By now hopefully you've created some SMART goals and talked to your boss (face-to-face conversation) about them. Even more so, we hope you've gained some advocacy for your own personal and professional development.
So, now what? You have to get after those goals! When you use the SMART format you now have specific timelines that you are marching toward, enabling you to track your progress relative to a deadline. Tracking progress incites accountability for yourself. Whether we like it or not, accountability typically drives success in achieving outcomes. When you have a process for regular review, it creates a repeatable system that enables increased accountability and affords you the opportunity to reflect if you need to switch gears. Our three-step approach to goal tracking includes:
Listing your goals. Seems simple, but half of the battle is making sure these are written down in a trackable format. Consider Excel as a tool to leverage by writing down each goal, deadline to achieve, progress to date, and any notes. The notes becomes increasingly important as time progresses to identify the tactical steps you may need to take to achieve your goals. If you find yourself falling behind on a goal, it gives you an opportunity to review any tactical steps you have taken and decide if you need to alter your approach. Please note, listing your goal in a document is solely for your own accountability. It is not to be used as a substitute for one-on-one conversations about your goals. :)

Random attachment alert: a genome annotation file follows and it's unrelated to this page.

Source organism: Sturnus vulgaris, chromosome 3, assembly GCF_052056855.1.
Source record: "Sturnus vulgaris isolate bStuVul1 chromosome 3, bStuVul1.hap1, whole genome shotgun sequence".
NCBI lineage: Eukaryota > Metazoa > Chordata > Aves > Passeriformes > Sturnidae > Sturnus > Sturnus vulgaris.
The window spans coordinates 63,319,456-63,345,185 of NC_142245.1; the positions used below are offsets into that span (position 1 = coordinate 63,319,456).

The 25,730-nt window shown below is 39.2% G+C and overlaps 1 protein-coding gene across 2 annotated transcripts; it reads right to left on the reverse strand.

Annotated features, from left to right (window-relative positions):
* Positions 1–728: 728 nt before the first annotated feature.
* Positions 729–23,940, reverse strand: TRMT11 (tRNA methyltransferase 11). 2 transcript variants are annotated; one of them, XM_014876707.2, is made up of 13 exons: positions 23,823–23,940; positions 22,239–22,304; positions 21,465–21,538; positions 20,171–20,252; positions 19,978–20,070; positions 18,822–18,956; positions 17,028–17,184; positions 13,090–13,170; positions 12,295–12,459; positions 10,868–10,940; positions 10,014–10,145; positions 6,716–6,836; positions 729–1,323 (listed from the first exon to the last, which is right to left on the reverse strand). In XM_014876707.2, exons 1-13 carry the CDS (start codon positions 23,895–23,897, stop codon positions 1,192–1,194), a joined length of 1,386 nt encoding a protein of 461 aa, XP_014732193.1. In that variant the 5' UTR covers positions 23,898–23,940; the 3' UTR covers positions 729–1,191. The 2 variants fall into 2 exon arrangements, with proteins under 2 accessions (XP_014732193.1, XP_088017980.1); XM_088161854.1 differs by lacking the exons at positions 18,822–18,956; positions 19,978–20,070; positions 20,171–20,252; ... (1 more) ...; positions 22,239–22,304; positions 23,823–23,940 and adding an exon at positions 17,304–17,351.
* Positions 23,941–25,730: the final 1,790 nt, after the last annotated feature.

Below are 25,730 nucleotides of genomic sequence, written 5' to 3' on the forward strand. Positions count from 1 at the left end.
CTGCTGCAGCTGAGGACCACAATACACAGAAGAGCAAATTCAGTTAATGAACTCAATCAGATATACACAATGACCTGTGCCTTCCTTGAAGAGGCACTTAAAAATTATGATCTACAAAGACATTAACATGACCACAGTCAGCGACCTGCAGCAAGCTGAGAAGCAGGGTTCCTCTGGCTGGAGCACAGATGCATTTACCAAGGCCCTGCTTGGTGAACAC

Review progress regularly. There are two parts here:
Time set aside for yourself to review goals (this should happen at least monthly, if not bi-weekly)
Time set aside quarterly to review progress with your boss. Let's talk about the personal accountability part.
We do recommend more frequent check-in's with yourself to track your progress as it will afford you the time to shift your approach if you n need to. When it comes to sitting down with your boss, put time on the calendar each quarter. This will not only drive your own personal accountability (after all, when you know you have time not he calendar with your boss you become increasingly motivated by your goals), but also shows your commitment to your boss about your future outcomes.
3. Remember to reward and not punish. We have often found that positive reinforcement (even if directed by you) is a great way to maintain motivation. Identify rewards for yourself at each milestone. In addition, focus less on punishing yourself if you find you're falling behind on a goal and use that energy to otherwise redirect your focus to doubling down on that goal!
We know accountability to your own goals can be challenging. It requires a great deal of discipline and self-motivation. One last tip that could be helpful for both personal and professional goals... tell others about them. When we publicly share our goals it can not only create accountability, but also provide an entourage of support and encouragement for your success.
Laura and Jaclyn